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Intercoat’s 9600 calendared vinyl steals the show at Vinyl Logistics open day

Demonstration of using Vinyl to wrap a bowl. Audience in the foreground. The main focus of the day was a demonstration of vehicle wrapping using not cast vinyl, but Intercoat’s new, extra-soft 60µm, 5-7 year, polymeric calendared vinyl - the 9600 Vehicle Wrap series.

The expected comments about polymeric calendared vinyl, such as "it won't stay in the recesses" were made. In reply, Steve Stachini, Proprietor from Signtraining.com used the 9600 to wrap the inside of a steeply concave bowl, which he then passed around. The result was impressive with no signs of stress in the vinyl apparent to the naked eye.

To demonstrate just how easy Intercoat’s 9600 Series is to use on a larger scale, Steve began wrapping a car on his own, with no assistance. While doing so, he said how he almost never uses a heat gun, except for major stressed areas, finishing and curing.

Bowl wrapped with intercoat 9600 vinylHe explained that the incorrect use of a heat gun is a common mistake; initially the heat works, but within 24 hours the vinyl can pop out of the recesses. Steve said he applies everything dry and uses heat from a hair dryer only when needed.

Despite it not being a cast vinyl, Steve showed how he was able to scrunch up the 9600 Vehicle Wrap, which when heated returned to its normal shape and he continued wrapping with it. Intercoat says this is possible because the 9600 has a particularly flexible composition that does not show any memory effect.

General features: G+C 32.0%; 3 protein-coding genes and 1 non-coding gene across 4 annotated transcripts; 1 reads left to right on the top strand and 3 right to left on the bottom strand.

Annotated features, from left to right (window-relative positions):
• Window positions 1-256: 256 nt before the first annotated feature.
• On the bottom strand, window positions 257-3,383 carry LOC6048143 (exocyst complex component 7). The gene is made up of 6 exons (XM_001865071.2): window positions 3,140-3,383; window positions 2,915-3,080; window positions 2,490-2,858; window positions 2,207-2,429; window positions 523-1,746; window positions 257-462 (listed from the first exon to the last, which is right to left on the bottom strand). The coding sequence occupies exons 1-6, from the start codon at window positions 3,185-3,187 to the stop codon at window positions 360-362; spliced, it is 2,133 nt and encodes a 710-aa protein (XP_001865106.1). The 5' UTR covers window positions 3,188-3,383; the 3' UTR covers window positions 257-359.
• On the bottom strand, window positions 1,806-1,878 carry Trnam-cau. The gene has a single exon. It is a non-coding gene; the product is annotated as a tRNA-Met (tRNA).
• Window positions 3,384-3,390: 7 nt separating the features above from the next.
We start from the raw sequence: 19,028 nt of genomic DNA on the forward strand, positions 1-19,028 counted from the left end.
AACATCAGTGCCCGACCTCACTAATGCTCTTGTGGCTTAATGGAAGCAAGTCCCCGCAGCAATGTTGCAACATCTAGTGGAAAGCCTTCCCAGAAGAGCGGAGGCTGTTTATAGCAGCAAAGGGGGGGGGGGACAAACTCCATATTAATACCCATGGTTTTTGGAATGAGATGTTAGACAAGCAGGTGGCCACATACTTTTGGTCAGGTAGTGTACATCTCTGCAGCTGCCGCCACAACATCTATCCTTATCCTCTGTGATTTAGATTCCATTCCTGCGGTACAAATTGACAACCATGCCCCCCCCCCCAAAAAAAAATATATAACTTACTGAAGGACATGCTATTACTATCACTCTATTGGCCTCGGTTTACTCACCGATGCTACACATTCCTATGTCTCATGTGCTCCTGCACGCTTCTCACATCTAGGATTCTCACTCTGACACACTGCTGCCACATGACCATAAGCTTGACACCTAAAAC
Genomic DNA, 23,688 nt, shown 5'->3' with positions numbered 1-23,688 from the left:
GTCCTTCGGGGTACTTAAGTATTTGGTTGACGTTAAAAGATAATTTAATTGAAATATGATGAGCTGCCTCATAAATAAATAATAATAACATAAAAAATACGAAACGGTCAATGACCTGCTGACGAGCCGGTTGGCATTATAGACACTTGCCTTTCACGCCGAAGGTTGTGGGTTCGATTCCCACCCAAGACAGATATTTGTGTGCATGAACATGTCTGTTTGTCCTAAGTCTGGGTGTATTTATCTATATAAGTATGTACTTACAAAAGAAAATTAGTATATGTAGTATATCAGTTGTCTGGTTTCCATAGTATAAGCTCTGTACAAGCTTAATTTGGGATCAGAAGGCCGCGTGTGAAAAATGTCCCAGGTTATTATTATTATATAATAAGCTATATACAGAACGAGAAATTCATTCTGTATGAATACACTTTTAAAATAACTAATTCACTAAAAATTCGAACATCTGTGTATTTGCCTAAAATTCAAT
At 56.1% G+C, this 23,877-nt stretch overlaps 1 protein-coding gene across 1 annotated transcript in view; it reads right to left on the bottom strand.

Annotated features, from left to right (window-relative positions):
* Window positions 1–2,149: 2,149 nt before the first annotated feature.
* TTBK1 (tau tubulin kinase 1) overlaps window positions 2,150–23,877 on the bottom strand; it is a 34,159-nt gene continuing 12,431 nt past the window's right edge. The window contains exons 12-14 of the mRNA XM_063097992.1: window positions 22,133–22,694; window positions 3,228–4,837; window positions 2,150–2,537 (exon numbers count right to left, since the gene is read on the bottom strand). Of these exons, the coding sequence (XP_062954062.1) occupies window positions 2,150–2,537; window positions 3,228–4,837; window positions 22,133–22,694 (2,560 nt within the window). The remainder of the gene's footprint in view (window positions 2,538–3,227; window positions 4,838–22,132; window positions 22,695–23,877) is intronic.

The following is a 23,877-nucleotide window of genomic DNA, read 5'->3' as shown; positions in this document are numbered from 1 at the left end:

Unusually, Steve prefers to use his naked hands rather than gloves when wrapping and allows his hands to touch the back of the vinyl, but pointed out that he knows people who cannot vehicle-wrap this way because of naturally oily or sweaty hands.

Car being wrapped by Steve.Another advantage in using Intercoat’s 9600 Series is that it doesn’t bubble. The mosaic structured channelling system in its adhesive means air disperses easily, enabling a hand to be used for large areas and there’s less need for a squeegee.

Another highlight at Vinyl Logistics’ open day was Simon Stanley, Managing Director from LSU and Rob Goleniowski, Sales Manager at Roland, who had set up a Roland VersaCAMM VP-300 for demonstration.

LSU is a distributor of an array of signage equipment and sign making supplies and when asked why they had chosen the VP-300, Simon replied: "This is one of the most versatile print and cut systems on the market, and a great entry level machine". He explained how Roland offers great support, adding: "The overall cost of ownership really is astoundingly low".

Simon from LSU, talking to customer with Roland Versacamm VP300 in the foreground.Bright Plate Ltd used materials from Vinyl Logistics to create a Bright Plate registration plate, tastefully lit up with white LEDs. John Openshaw, Director at Bright Plate, explained that in a huge market where people can spend a fortune on a registration number, the LEDs help Bright Plates stand out from the crowd.

To read Steve’s review of Intercoat’s 9600 Vehicle Wrap series, go to www.yachtwraps.net/pdf/int-9600.pdf and click on the bar bottom left of page.

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